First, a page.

Synopses & Reviews
"These are some of the finest, if not the finest, personal essays I have ever read. With exacting and exquisite prose, Douglas Bauer achieves the truly remarkable here: he plumbs the heart of his midwestern family with brave and naked fairness, rendering his own mortality with a steadfastly clear-eyed and life-loving attention to all that is essential, our shared human frailty and resilience and those tangled but lasting ties that bind. What Happens Next? Matters of Life and Death
is a masterful, soul-nourishing work, and I simply cannot recommend it highly enough."—Andre Dubus III, author, Townie: A Memoir
“This remarkable memoir-in-essays respects time but is not enslaved to it. Bauer moves in circular fashion among incidents that foreshadow later ones and recall earlier. It’s not a linear but a spiral history, which touches us and then touches again. As for the language: in each sentence each word seems the only possible choice. How easily the prose lets us read it; what artistic intensity made it that way.”—Edith Pearlman, author, Binocular Vision
, winner of the 2012 National Book Critics Circle Award
"A routine medical procedure is the starting point of this beautiful and original book of essays in which Douglas Bauer threads the story of his physical self in and out of the remembered and reconstructed past. The result is a gorgeous meditation on history, mortality, and love."—Ann Packer, author, Swim Back to Me
“In What Happens Next?
Doug Bauer circles his own life, that of the farm boy who discovers cities, and those of his parents who didn't, with piercing intelligence and lucidity. Whether he's describing snow in Iowa or oysters in New Orleans, Bauer is a master of the telling detail. This is a beautiful book about mortal matters and the great lessons of time that are written on the body.”—Margot Livesey, author, The Flight of Gemma Hardy
"Douglas Bauer's prose is as bracing as clear, cold water, its depths stunningly visible from the surface. What Happens Next?
is a work of extraordinary empathy and great art."—Bernard Cooper
What is life about but the continuous posing of the questions: what happens next, and what do we make of it when it arrives? In these highly evocative personal essays, Douglas Bauer weaves together the stories of his own and his parents’ lives, the meals they ate, the work and rewards and regrets that defined them, and the inevitable betrayal by their bodies as they aged.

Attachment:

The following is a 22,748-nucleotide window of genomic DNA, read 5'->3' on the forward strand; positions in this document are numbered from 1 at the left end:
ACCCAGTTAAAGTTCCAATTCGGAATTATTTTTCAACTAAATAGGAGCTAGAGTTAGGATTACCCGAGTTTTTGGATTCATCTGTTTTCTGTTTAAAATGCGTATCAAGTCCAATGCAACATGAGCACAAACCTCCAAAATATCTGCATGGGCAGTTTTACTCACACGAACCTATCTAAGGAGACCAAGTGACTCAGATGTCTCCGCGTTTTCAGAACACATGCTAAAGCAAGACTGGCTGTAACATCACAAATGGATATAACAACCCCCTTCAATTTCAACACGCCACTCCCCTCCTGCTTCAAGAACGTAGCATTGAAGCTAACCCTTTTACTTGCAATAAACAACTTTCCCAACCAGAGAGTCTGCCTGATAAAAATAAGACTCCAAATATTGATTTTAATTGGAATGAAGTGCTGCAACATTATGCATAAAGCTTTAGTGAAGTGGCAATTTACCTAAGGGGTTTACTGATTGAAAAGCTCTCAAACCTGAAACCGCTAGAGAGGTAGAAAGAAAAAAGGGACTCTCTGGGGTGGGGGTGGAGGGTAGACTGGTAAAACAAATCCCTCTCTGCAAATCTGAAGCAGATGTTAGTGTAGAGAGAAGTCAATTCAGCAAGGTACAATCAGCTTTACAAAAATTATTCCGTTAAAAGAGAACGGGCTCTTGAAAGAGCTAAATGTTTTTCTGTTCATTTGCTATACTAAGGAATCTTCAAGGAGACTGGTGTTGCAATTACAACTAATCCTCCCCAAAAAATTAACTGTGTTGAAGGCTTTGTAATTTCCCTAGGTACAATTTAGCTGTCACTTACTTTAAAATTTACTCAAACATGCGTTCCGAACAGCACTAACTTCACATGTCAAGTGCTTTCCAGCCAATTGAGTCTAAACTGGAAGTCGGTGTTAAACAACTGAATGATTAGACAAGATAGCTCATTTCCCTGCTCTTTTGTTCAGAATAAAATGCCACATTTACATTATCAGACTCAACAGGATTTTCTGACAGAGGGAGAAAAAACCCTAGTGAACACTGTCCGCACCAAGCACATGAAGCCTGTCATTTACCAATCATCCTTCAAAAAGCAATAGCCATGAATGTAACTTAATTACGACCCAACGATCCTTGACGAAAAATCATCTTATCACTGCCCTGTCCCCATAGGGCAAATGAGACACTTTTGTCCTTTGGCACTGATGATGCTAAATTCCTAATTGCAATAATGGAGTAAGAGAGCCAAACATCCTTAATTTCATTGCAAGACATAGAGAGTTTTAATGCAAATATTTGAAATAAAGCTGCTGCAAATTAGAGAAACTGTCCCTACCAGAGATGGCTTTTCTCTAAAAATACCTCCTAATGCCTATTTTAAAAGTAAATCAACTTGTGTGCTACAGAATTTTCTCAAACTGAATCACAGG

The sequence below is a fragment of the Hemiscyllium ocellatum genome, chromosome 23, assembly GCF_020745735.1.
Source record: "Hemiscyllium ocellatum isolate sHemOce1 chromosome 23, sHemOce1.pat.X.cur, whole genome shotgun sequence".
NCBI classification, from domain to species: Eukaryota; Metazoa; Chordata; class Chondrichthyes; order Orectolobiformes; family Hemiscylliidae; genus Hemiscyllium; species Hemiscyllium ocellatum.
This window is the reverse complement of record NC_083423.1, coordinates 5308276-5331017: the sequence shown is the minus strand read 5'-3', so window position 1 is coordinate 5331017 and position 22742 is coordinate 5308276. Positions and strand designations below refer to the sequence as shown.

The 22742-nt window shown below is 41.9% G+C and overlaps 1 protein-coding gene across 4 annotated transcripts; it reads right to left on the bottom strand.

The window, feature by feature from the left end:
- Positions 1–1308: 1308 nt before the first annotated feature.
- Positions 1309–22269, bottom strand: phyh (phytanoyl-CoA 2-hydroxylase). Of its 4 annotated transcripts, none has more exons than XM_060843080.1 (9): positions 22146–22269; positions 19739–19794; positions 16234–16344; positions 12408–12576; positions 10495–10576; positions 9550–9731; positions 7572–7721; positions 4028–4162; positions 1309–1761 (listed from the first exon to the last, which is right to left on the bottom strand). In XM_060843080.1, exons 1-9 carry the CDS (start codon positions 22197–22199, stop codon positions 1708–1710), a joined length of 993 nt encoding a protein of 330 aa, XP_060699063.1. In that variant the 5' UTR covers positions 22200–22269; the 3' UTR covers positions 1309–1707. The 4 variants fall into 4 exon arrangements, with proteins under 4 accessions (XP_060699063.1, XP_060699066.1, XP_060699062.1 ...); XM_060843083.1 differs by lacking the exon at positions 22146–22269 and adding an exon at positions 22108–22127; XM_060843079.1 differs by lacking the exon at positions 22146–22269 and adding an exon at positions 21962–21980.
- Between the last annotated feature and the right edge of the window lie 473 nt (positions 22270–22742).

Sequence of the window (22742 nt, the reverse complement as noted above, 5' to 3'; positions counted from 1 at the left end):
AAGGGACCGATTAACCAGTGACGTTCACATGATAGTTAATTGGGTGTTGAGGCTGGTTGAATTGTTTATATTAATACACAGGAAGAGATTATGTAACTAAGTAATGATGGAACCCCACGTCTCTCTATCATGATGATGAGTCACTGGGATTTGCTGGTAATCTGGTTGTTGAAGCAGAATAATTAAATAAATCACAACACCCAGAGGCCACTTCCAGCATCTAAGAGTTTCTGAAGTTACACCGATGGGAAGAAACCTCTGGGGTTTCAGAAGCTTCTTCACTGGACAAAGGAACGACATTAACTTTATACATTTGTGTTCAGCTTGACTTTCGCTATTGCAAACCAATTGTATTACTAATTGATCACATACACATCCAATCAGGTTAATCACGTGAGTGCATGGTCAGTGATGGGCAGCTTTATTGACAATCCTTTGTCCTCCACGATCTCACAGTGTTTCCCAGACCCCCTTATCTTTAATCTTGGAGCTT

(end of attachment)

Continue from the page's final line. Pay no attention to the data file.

His collection features at its center a long and memory-rich piece seasoned with sensory descriptions of the midday dinners his mother cooked for her farmer husband and father-in-law every noon for many years. It’s this memoir in miniature that sets the table for the other stories that surround it—of love and bitterness, of hungers served and denied. Good food and marvelous meals would take on other revelatory meanings for Bauer as a young man, when he met, became lifelong friends with, and was tutored in the pleasures of an appetite for life by M. F. K. Fisher, the century’s finest writer in English on “the art of eating,” to borrow one of her titles.
The unavoidable companion of the sensual joys of food and friendship is the fragility and ultimately the mortality of the body. As a teenager, Bauer courted sports injuries to impress others, sometimes with his toughness and other times with his vulnerability. And as happens to all of us, eventually his body began to show the common signs of wear—cataracts, an irregular heartbeat, an arthritic knee. That these events might mark the arc of his life became clear when his mother, a few months shy of eighty-seven, slipped on some ice and injured herself.
In these clear-eyed, wry and graceful essays, Douglas Bauer presents with candor and humor the dual calendars of his own mortality and that of his aging parents, evoking the regrets and affirmations inherent in being human.
About the Author
is the author of several books, including Prairie City, Iowa: Three Seasons at Home
(Iowa, 2008), The Stuff of Fiction: Advice on Craft
, and three novels, Dexterity, The Very Air,
and The Book of Famous Iowans
. His edited works include Death by Pad Thai and Other Unforgettable Meals
and Prime Times: Writers on Their Favorite Television Shows
. Named the Public Library Foundation of Iowa’s Outstanding Writer in 2003, he has also won grants from the National Endowment for the Arts in both fiction and creative nonfiction. He lives in Boston and teaches literature at Bennington College.